Mets Rumors & News
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When the Mets welcomed the Astros to Shea for a four-game set they were two-and-a-half games ahead of Philadelphia. After splitting the series (and only going 2-5 against Houston this season), their lead has slipped to a half game. I like watching Ty Wigginton and Darin Erstad play, but I think I’m getting tired of seeing the Astros. It seemed like this series lasted two weeks. Here’s what happened.

Friday, Mets 3-0: Aces Duel in Queens

Roy Oswalt pitched an eight-inning complete game. After giving up three runs in the first two innings, he set down the last 20 batters he faced. The only problem for him was Johan Santana. The Mets lefty tossed seven shutout innings, striking out five and walking one. Santana threw a career-high 121 pitches and begged and pleaded to go back out in the seventh. “I’d pay to watch those two guys match up,” said a fan who snuck into Shea. The bullpen came through again. Aaron Heilman pitched a one-two-three eighth, and Luis Ayala picked up his first Mets save with a one-two-three ninth. I wouldn’t be surprised if he assumes the closer role. Ryan Church returned to a standing ovation and went one for three. David Wright drove in Jose Reyes in the first inning for about the 120th time this season. Another Reyes-Wright run―should they trademark that? And in the second inning, Brian Schneider blasted a two-run homer. It was his third long ball in his last five starts. If he keeps this up they’re going to have to re-release his autobiography, Hot Buttered Soul: The Brian Schneider Story.

Saturday, Astros 8-3: The John Maine Situation

John Maine had his liveliest fastball since coming off the DL, but it didn’t help as he got completely hammered. Eight runs and 10 hits in 5.2 innings is pretty darn ugly. Things were so bad that even David Newhan hit a home run off him. It was revealed after the game that he has a bone spur in his right shoulder to go along with his rotator cuff problems. What’s next? Leprosy? You have to tip your hat to Maine for trying to gut out the rest of the year, but now it looks like his season may be over. Maybe Michael Strahan will come out of retirement and take his place in the rotation. Brian Schneider hit yet another two-run homer. Release that autobiography. David Wright’s defense has just been unbelievable the last month. He looked like Brooks Robinson in this game. And Luis Castillo decided not to activate himself. Even he knows his lackadaisical play and surly attittude will hurt the team (he was activated on Monday, though, when Maine went on the DL).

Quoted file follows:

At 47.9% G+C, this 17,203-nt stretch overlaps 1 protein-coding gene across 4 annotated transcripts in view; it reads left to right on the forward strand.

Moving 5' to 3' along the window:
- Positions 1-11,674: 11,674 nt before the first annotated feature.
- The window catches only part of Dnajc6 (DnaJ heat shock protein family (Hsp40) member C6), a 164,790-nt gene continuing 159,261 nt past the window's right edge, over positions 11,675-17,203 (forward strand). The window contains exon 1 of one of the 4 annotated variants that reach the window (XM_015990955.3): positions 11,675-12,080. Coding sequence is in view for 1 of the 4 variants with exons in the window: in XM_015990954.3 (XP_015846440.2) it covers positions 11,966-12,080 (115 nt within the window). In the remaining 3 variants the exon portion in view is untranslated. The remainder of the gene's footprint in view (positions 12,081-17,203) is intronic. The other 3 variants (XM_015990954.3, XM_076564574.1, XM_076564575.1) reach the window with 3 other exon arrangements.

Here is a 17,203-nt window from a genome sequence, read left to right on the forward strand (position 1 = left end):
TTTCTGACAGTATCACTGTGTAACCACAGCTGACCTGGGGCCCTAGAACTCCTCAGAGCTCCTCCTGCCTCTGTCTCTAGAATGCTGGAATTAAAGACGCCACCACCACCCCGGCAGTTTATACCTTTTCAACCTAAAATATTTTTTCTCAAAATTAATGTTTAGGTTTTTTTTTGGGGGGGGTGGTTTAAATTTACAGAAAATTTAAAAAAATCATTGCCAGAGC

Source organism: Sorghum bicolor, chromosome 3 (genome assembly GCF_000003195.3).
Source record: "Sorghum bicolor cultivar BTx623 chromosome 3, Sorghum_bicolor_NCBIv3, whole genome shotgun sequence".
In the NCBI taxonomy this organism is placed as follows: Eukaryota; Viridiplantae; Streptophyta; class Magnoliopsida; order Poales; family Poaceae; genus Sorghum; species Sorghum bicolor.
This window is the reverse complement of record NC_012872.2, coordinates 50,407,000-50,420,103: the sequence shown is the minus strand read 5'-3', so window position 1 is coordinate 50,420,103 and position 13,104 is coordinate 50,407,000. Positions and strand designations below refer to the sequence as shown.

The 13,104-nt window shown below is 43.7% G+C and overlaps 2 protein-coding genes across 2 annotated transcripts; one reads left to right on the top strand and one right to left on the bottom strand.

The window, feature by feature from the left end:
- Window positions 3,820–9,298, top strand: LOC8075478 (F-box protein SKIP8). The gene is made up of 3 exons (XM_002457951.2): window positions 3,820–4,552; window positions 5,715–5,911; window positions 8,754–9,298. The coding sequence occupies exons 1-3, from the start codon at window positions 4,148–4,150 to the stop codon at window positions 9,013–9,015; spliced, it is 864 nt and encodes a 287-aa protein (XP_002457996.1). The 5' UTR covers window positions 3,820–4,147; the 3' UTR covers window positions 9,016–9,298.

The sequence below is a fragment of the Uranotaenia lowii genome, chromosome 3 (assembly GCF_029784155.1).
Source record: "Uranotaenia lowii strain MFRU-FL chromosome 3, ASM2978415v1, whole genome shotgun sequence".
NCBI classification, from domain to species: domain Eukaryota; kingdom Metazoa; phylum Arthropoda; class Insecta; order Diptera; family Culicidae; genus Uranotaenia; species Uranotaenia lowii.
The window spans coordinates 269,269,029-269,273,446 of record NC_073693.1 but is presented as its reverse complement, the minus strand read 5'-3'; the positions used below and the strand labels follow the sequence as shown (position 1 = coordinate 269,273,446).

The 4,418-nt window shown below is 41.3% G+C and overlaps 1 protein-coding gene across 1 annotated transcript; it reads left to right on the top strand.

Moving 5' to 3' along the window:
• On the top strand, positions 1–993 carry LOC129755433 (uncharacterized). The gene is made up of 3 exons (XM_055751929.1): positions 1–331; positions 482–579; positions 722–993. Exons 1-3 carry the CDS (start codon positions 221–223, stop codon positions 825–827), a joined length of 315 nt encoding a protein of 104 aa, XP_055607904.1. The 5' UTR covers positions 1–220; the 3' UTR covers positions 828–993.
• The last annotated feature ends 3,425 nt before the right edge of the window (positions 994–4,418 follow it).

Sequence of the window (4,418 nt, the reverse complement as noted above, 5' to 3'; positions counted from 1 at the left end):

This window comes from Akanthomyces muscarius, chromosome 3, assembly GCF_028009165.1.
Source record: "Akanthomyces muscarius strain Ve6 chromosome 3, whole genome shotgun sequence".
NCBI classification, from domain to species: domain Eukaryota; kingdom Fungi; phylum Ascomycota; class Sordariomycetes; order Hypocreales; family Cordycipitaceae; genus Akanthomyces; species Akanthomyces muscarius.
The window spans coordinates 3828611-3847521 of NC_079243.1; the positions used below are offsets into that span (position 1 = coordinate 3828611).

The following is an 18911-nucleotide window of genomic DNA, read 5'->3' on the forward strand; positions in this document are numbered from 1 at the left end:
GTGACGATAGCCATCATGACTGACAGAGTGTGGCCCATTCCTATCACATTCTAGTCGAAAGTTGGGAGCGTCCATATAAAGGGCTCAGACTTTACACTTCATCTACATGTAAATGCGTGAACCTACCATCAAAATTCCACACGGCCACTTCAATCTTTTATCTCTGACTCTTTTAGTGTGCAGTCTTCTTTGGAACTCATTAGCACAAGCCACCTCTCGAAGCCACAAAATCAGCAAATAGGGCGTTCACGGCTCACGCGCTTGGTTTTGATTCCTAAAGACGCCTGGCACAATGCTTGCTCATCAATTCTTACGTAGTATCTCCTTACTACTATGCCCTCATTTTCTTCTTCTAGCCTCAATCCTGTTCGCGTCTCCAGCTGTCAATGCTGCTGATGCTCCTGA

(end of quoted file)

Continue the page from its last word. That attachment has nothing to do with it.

Sunday, Astros 6-4: The Wrong Combination

The performance of the bullpen, the offense and the starting pitching added up to a day of mediocrity. Aaron Heilman faced two batters and threw four pitches in the seventh inning. Both got hits and the tying run came around to score. Pedro Feliciano gave up two home runs in the 10th. Game over. Oliver Perez was not at his best (6.1 innings pitched, four runs, eight K’s, four hits), but the rest of the bullpen did their jobs. The offense struggled again, with the exception of Carlos Beltran, who smashed two homers. They scored in the first inning again, though. The Mets have now scored more first-inning runs than every team combined in the history of baseball. It’s the other eight innings that are the problem. Not much to say about this game. Let’s just move on.

Monday, Mets 9-1: Pelfrey Does It Again 

Mike Pelfrey threw his second complete game in a row. It’s the first time a Mets pitcher had consecutive complete game victories in 13 years (Bret Saberhagen). Pelfrey completely dominated the Astros, scattering six hits and only giving up a run with two outs in the ninth. He struck out six without walking anybody on 108 pitches. With Maine on the DL, the plans to cut back Pelfrey’s workload have gone out the window. Now complete games aren’t enough; they’re making him drive the bus to Philadelphia too. He can make everything look so easy on the mound. I think he’s figured out this major league thing. By the way, Carlos Delgado belted two three-run homers. Comeback Player of the Year, anybody? He’s up to 28 home runs and 90 RBIs. And Jose Reyes lined another one of his signature triples, driving in two runs. One last note: With all the ups and downs of the bullpen and the offense, the team defense has been phenomenal the past 30+ games―diving catches, acrobatic double plays, you name it.

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